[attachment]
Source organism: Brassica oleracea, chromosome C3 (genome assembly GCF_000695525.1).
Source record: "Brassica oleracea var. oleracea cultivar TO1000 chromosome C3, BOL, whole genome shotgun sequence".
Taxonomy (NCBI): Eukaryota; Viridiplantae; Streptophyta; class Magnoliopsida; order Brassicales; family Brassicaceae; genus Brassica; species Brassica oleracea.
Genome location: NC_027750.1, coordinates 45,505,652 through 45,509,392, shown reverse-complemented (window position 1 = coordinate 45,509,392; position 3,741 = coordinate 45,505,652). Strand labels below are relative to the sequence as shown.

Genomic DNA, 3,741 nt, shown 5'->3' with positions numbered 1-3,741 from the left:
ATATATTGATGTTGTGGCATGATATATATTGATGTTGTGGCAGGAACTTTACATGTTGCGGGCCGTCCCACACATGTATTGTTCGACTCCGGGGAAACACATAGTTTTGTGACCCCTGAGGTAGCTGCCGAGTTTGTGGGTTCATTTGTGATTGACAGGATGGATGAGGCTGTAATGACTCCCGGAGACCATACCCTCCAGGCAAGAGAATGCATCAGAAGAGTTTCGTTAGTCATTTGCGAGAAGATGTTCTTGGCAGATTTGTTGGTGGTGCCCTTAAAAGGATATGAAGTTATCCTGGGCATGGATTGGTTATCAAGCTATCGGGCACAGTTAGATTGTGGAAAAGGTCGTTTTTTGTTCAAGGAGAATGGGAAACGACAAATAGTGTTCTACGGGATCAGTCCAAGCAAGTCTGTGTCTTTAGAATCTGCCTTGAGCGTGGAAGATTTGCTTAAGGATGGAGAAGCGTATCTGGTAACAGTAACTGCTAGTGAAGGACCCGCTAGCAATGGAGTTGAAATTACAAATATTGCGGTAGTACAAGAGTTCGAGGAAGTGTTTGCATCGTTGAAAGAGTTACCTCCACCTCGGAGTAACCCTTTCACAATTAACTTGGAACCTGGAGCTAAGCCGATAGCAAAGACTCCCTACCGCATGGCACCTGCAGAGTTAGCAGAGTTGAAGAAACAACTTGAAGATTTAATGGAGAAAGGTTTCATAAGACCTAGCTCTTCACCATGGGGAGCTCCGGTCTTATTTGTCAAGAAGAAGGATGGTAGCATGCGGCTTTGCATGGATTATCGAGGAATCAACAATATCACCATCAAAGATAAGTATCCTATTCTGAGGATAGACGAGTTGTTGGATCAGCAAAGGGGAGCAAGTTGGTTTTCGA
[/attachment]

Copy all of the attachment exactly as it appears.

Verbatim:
Source organism: Brassica oleracea, chromosome C3 (genome assembly GCF_000695525.1).
Source record: "Brassica oleracea var. oleracea cultivar TO1000 chromosome C3, BOL, whole genome shotgun sequence".
Taxonomy (NCBI): Eukaryota; Viridiplantae; Streptophyta; class Magnoliopsida; order Brassicales; family Brassicaceae; genus Brassica; species Brassica oleracea.
Genome location: NC_027750.1, coordinates 45,505,652 through 45,509,392, shown reverse-complemented (window position 1 = coordinate 45,509,392; position 3,741 = coordinate 45,505,652). Strand labels below are relative to the sequence as shown.

Genomic DNA, 3,741 nt, shown 5'->3' with positions numbered 1-3,741 from the left:
ATATATTGATGTTGTGGCATGATATATATTGATGTTGTGGCAGGAACTTTACATGTTGCGGGCCGTCCCACACATGTATTGTTCGACTCCGGGGAAACACATAGTTTTGTGACCCCTGAGGTAGCTGCCGAGTTTGTGGGTTCATTTGTGATTGACAGGATGGATGAGGCTGTAATGACTCCCGGAGACCATACCCTCCAGGCAAGAGAATGCATCAGAAGAGTTTCGTTAGTCATTTGCGAGAAGATGTTCTTGGCAGATTTGTTGGTGGTGCCCTTAAAAGGATATGAAGTTATCCTGGGCATGGATTGGTTATCAAGCTATCGGGCACAGTTAGATTGTGGAAAAGGTCGTTTTTTGTTCAAGGAGAATGGGAAACGACAAATAGTGTTCTACGGGATCAGTCCAAGCAAGTCTGTGTCTTTAGAATCTGCCTTGAGCGTGGAAGATTTGCTTAAGGATGGAGAAGCGTATCTGGTAACAGTAACTGCTAGTGAAGGACCCGCTAGCAATGGAGTTGAAATTACAAATATTGCGGTAGTACAAGAGTTCGAGGAAGTGTTTGCATCGTTGAAAGAGTTACCTCCACCTCGGAGTAACCCTTTCACAATTAACTTGGAACCTGGAGCTAAGCCGATAGCAAAGACTCCCTACCGCATGGCACCTGCAGAGTTAGCAGAGTTGAAGAAACAACTTGAAGATTTAATGGAGAAAGGTTTCATAAGACCTAGCTCTTCACCATGGGGAGCTCCGGTCTTATTTGTCAAGAAGAAGGATGGTAGCATGCGGCTTTGCATGGATTATCGAGGAATCAACAATATCACCATCAAAGATAAGTATCCTATTCTGAGGATAGACGAGTTGTTGGATCAGCAAAGGGGAGCAAGTTGGTTTTCGA